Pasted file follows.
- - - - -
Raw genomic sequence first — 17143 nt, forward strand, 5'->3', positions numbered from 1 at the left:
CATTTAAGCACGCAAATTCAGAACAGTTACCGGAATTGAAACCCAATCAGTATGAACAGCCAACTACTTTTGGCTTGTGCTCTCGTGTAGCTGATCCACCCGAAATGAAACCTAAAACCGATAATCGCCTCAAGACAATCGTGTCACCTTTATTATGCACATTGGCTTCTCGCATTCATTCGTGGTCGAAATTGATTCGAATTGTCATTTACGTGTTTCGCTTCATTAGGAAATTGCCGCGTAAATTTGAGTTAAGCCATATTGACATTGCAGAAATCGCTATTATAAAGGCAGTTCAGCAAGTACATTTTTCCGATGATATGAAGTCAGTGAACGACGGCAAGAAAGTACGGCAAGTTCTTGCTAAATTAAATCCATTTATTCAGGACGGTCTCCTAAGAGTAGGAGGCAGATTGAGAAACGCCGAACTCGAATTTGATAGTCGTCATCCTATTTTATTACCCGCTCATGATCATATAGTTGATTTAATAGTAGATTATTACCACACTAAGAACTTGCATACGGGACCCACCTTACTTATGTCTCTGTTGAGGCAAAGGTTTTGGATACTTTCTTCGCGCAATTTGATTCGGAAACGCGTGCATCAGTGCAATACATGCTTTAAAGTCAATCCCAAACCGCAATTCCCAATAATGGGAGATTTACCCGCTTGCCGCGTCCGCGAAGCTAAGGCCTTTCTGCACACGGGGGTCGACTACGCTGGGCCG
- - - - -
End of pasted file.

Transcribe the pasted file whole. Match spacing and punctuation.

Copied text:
Raw genomic sequence first — 17143 nt, forward strand, 5'->3', positions numbered from 1 at the left:
CATTTAAGCACGCAAATTCAGAACAGTTACCGGAATTGAAACCCAATCAGTATGAACAGCCAACTACTTTTGGCTTGTGCTCTCGTGTAGCTGATCCACCCGAAATGAAACCTAAAACCGATAATCGCCTCAAGACAATCGTGTCACCTTTATTATGCACATTGGCTTCTCGCATTCATTCGTGGTCGAAATTGATTCGAATTGTCATTTACGTGTTTCGCTTCATTAGGAAATTGCCGCGTAAATTTGAGTTAAGCCATATTGACATTGCAGAAATCGCTATTATAAAGGCAGTTCAGCAAGTACATTTTTCCGATGATATGAAGTCAGTGAACGACGGCAAGAAAGTACGGCAAGTTCTTGCTAAATTAAATCCATTTATTCAGGACGGTCTCCTAAGAGTAGGAGGCAGATTGAGAAACGCCGAACTCGAATTTGATAGTCGTCATCCTATTTTATTACCCGCTCATGATCATATAGTTGATTTAATAGTAGATTATTACCACACTAAGAACTTGCATACGGGACCCACCTTACTTATGTCTCTGTTGAGGCAAAGGTTTTGGATACTTTCTTCGCGCAATTTGATTCGGAAACGCGTGCATCAGTGCAATACATGCTTTAAAGTCAATCCCAAACCGCAATTCCCAATAATGGGAGATTTACCCGCTTGCCGCGTCCGCGAAGCTAAGGCCTTTCTGCACACGGGGGTCGACTACGCTGGGCCG